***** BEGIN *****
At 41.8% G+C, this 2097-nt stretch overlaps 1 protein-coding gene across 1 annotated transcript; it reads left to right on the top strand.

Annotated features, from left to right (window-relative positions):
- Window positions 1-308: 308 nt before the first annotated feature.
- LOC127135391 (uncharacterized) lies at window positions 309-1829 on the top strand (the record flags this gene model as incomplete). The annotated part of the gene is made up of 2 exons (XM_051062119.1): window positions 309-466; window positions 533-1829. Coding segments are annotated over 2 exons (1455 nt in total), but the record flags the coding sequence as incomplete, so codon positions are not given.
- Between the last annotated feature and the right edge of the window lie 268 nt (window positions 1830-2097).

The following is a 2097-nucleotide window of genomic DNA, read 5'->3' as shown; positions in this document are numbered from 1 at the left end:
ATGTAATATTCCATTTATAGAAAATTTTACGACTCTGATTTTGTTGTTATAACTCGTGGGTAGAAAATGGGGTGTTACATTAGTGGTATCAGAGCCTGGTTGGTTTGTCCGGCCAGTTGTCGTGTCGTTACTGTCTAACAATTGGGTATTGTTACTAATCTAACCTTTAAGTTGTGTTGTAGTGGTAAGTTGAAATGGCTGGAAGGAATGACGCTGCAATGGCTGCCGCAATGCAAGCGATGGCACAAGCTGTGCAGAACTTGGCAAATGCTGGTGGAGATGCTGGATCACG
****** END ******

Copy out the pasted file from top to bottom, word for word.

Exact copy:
At 41.8% G+C, this 2097-nt stretch overlaps 1 protein-coding gene across 1 annotated transcript; it reads left to right on the top strand.

Annotated features, from left to right (window-relative positions):
- Window positions 1-308: 308 nt before the first annotated feature.
- LOC127135391 (uncharacterized) lies at window positions 309-1829 on the top strand (the record flags this gene model as incomplete). The annotated part of the gene is made up of 2 exons (XM_051062119.1): window positions 309-466; window positions 533-1829. Coding segments are annotated over 2 exons (1455 nt in total), but the record flags the coding sequence as incomplete, so codon positions are not given.
- Between the last annotated feature and the right edge of the window lie 268 nt (window positions 1830-2097).

The following is a 2097-nucleotide window of genomic DNA, read 5'->3' as shown; positions in this document are numbered from 1 at the left end:
ATGTAATATTCCATTTATAGAAAATTTTACGACTCTGATTTTGTTGTTATAACTCGTGGGTAGAAAATGGGGTGTTACATTAGTGGTATCAGAGCCTGGTTGGTTTGTCCGGCCAGTTGTCGTGTCGTTACTGTCTAACAATTGGGTATTGTTACTAATCTAACCTTTAAGTTGTGTTGTAGTGGTAAGTTGAAATGGCTGGAAGGAATGACGCTGCAATGGCTGCCGCAATGCAAGCGATGGCACAAGCTGTGCAGAACTTGGCAAATGCTGGTGGAGATGCTGGATCACG